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    Evaluation and adaptation of clinical practice guidelines

    Clinical practice guidelines are “systematically developed statements to assist practitioner and patient decisions about appropriate health care for specific clinical circumstances.”1 They are intended to offer concise instructions on how to provide healthcare services.2 The most important benefit of clinical practice guidelines is their potential to improve both the quality or process of care and patient outcomes.3 Increasingly, clinicians and clinical managers must choose from numerous, sometimes differing, and occasionally contradictory, guidelines.4 This situation is further complicated by concerns about the quality of available guidelines.5,6,7,8,9,10,11 Indeed, adoption of guidelines of questionable validity can lead to the use of ineffective interventions, inefficient use of scarce resources, and perhaps most importantly, harm to patients.12,13 Determining which guidelines are quality products worthy of adoption can be daunting. Every effort should be made to identify existing guidelines that have been rigorously developed and to adopt or adapt them for local use.12 However, organisations and clinicians should scrutinise the methods by which the guidelines were developed, as well as the content and utility of the recommendations. Even guidelines developed by prominent professional groups or government bodies should not be exempt from this scrutiny as it has been shown that these guidelines may be of substandard quality.10 The Practice Guidelines Evaluation and Adaptation Cycle14,15 is a framework for organising and making decisions about which high quality guidelines to adopt (figure). Although the cycle was originally intended for use by organisations and groups wanting to implement best practice, most steps of the process are also helpful in guiding evaluation of guidelines by individual clinicians. This Users’ guide will describe strategies for identifying, critically appraising, and adopting or adapting guidelines for local use.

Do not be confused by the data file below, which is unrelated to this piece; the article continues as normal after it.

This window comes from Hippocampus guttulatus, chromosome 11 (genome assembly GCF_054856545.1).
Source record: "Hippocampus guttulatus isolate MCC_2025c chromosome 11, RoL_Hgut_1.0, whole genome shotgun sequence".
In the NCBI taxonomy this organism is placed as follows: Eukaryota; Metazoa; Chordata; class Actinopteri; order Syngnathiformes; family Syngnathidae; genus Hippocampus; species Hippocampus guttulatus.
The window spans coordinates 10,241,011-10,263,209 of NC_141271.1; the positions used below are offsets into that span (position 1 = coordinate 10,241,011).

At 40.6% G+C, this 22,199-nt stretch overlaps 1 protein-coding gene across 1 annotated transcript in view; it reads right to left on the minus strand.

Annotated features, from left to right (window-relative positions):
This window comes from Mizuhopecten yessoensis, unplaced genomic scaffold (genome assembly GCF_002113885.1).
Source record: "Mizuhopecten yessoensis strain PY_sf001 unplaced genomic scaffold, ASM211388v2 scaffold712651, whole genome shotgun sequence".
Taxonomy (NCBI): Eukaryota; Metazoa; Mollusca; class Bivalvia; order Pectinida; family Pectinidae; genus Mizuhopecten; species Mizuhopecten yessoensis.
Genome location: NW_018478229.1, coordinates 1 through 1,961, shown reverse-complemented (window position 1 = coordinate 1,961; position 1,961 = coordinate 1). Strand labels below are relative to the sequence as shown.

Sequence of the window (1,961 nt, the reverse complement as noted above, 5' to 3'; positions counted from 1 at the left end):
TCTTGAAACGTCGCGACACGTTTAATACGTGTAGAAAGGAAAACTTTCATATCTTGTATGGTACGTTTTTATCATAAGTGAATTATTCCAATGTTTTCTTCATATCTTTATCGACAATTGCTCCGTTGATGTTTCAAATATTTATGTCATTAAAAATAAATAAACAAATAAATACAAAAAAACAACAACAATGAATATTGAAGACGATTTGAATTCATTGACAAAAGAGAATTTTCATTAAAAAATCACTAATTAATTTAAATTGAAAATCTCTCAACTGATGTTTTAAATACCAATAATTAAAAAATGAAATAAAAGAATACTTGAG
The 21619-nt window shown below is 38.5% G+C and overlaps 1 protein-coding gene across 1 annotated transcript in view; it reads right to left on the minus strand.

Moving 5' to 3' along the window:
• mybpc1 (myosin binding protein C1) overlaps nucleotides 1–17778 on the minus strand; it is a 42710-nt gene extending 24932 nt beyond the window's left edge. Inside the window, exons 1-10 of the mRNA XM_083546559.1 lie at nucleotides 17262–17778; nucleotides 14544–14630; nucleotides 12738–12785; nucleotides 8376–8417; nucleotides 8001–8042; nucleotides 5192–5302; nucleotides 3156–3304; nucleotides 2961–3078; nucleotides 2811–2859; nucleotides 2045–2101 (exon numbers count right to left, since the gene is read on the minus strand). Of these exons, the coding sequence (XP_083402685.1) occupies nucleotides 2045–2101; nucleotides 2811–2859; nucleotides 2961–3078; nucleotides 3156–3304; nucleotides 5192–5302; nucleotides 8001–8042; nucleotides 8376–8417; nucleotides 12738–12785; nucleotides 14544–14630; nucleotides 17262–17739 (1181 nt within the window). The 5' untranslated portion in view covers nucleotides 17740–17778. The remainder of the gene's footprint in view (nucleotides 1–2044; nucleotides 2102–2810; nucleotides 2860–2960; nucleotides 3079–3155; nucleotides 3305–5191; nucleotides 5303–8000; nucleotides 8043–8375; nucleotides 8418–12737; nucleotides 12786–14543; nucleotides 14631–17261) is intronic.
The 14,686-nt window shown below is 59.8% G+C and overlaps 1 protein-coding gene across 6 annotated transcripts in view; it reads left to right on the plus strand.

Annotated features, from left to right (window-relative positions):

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    Evaluation and adaptation of clinical practice guidelines FREE

    Ian D Graham, PhD1, Margaret B Harrison, RN, PhD2

    http://dx.doi.org/10.1136/ebn.8.3.68

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    Clinical practice guidelines are “systematically developed statements to assist practitioner and patient decisions about appropriate health care for specific clinical circumstances.”1 They are intended to offer concise instructions on how to provide healthcare services.2 The most important benefit of clinical practice guidelines is their potential to improve both the quality or process of care and patient outcomes.3 Increasingly, clinicians and clinical managers must choose from numerous, sometimes differing, and occasionally contradictory, guidelines.4 This situation is further complicated by concerns about the quality of available guidelines.5,6,7,8,9,10,11 Indeed, adoption of guidelines of questionable validity can lead to the use of ineffective interventions, inefficient use of scarce resources, and perhaps most importantly, harm to patients.12,13